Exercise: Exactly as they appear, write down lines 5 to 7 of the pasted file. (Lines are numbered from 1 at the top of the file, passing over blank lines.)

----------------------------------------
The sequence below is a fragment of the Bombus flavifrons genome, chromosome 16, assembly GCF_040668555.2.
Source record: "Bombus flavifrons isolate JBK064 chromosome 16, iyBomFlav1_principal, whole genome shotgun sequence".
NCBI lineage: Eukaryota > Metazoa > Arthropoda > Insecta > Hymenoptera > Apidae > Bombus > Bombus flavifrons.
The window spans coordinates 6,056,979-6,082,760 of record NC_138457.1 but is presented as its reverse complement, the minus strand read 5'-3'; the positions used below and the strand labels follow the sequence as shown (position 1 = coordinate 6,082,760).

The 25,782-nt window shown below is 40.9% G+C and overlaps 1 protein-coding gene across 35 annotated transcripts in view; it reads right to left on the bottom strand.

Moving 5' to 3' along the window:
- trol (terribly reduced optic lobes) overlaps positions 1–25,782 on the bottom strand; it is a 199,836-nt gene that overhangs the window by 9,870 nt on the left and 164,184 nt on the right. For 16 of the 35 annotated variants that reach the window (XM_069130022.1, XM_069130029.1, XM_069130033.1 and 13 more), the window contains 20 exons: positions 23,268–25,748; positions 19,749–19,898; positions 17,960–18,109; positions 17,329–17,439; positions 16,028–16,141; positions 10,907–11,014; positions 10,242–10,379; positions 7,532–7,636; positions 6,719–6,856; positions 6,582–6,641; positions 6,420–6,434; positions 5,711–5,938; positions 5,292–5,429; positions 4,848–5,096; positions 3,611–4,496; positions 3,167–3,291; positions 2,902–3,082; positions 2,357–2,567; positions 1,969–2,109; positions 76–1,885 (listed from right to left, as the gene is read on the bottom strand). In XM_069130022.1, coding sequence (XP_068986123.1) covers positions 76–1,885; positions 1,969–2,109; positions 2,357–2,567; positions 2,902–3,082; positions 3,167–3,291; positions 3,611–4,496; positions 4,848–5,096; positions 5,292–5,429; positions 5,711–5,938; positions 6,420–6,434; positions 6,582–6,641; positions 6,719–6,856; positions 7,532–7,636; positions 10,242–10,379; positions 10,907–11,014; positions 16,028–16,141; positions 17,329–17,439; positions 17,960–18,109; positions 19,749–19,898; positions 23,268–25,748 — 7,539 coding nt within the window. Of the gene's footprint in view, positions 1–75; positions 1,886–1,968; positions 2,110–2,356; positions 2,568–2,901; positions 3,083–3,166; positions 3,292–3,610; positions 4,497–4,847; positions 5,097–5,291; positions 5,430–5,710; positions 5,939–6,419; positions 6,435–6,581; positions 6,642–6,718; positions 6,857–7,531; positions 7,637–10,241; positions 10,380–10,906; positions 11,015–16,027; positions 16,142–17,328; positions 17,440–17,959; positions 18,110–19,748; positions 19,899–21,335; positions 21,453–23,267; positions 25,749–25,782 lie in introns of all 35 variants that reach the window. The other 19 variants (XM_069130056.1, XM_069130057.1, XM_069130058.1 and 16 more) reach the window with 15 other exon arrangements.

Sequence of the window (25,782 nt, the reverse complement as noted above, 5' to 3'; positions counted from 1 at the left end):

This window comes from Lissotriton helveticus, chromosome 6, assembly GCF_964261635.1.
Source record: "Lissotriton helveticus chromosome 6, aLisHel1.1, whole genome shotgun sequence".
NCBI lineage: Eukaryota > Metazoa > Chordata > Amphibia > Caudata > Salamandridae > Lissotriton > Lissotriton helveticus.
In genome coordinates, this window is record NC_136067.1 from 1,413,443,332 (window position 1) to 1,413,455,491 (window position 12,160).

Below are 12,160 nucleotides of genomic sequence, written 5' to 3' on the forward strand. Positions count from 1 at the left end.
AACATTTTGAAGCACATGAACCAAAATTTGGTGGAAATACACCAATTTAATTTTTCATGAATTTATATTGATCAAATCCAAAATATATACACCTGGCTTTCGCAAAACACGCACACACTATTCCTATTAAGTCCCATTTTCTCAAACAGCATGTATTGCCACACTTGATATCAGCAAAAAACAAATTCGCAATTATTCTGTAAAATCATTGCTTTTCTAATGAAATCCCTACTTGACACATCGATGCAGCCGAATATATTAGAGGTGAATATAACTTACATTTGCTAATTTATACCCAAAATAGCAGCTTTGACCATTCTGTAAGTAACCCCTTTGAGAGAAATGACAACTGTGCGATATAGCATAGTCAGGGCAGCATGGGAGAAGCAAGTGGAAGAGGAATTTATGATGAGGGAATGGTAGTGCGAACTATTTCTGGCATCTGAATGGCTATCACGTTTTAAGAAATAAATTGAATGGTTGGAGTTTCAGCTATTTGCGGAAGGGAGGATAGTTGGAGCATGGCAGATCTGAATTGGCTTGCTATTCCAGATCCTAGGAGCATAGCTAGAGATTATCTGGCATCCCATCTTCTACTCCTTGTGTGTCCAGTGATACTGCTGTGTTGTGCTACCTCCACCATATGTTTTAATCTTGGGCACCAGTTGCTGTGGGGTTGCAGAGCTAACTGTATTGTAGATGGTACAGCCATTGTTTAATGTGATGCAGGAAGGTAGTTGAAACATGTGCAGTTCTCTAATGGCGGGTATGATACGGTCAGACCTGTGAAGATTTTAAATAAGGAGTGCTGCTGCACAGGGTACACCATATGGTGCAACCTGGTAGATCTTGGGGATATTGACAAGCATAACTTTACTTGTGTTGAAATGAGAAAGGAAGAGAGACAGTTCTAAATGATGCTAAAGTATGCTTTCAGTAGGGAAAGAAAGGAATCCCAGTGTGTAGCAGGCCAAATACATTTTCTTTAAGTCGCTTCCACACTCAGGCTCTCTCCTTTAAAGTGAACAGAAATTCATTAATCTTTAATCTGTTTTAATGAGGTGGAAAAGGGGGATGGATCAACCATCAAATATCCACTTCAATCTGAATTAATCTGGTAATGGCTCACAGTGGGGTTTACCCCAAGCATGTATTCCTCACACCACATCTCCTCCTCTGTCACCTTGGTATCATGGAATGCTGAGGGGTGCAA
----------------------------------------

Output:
The 25,782-nt window shown below is 40.9% G+C and overlaps 1 protein-coding gene across 35 annotated transcripts in view; it reads right to left on the bottom strand.

Moving 5' to 3' along the window:
- trol (terribly reduced optic lobes) overlaps positions 1–25,782 on the bottom strand; it is a 199,836-nt gene that overhangs the window by 9,870 nt on the left and 164,184 nt on the right. For 16 of the 35 annotated variants that reach the window (XM_069130022.1, XM_069130029.1, XM_069130033.1 and 13 more), the window contains 20 exons: positions 23,268–25,748; positions 19,749–19,898; positions 17,960–18,109; positions 17,329–17,439; positions 16,028–16,141; positions 10,907–11,014; positions 10,242–10,379; positions 7,532–7,636; positions 6,719–6,856; positions 6,582–6,641; positions 6,420–6,434; positions 5,711–5,938; positions 5,292–5,429; positions 4,848–5,096; positions 3,611–4,496; positions 3,167–3,291; positions 2,902–3,082; positions 2,357–2,567; positions 1,969–2,109; positions 76–1,885 (listed from right to left, as the gene is read on the bottom strand). In XM_069130022.1, coding sequence (XP_068986123.1) covers positions 76–1,885; positions 1,969–2,109; positions 2,357–2,567; positions 2,902–3,082; positions 3,167–3,291; positions 3,611–4,496; positions 4,848–5,096; positions 5,292–5,429; positions 5,711–5,938; positions 6,420–6,434; positions 6,582–6,641; positions 6,719–6,856; positions 7,532–7,636; positions 10,242–10,379; positions 10,907–11,014; positions 16,028–16,141; positions 17,329–17,439; positions 17,960–18,109; positions 19,749–19,898; positions 23,268–25,748 — 7,539 coding nt within the window. Of the gene's footprint in view, positions 1–75; positions 1,886–1,968; positions 2,110–2,356; positions 2,568–2,901; positions 3,083–3,166; positions 3,292–3,610; positions 4,497–4,847; positions 5,097–5,291; positions 5,430–5,710; positions 5,939–6,419; positions 6,435–6,581; positions 6,642–6,718; positions 6,857–7,531; positions 7,637–10,241; positions 10,380–10,906; positions 11,015–16,027; positions 16,142–17,328; positions 17,440–17,959; positions 18,110–19,748; positions 19,899–21,335; positions 21,453–23,267; positions 25,749–25,782 lie in introns of all 35 variants that reach the window. The other 19 variants (XM_069130056.1, XM_069130057.1, XM_069130058.1 and 16 more) reach the window with 15 other exon arrangements.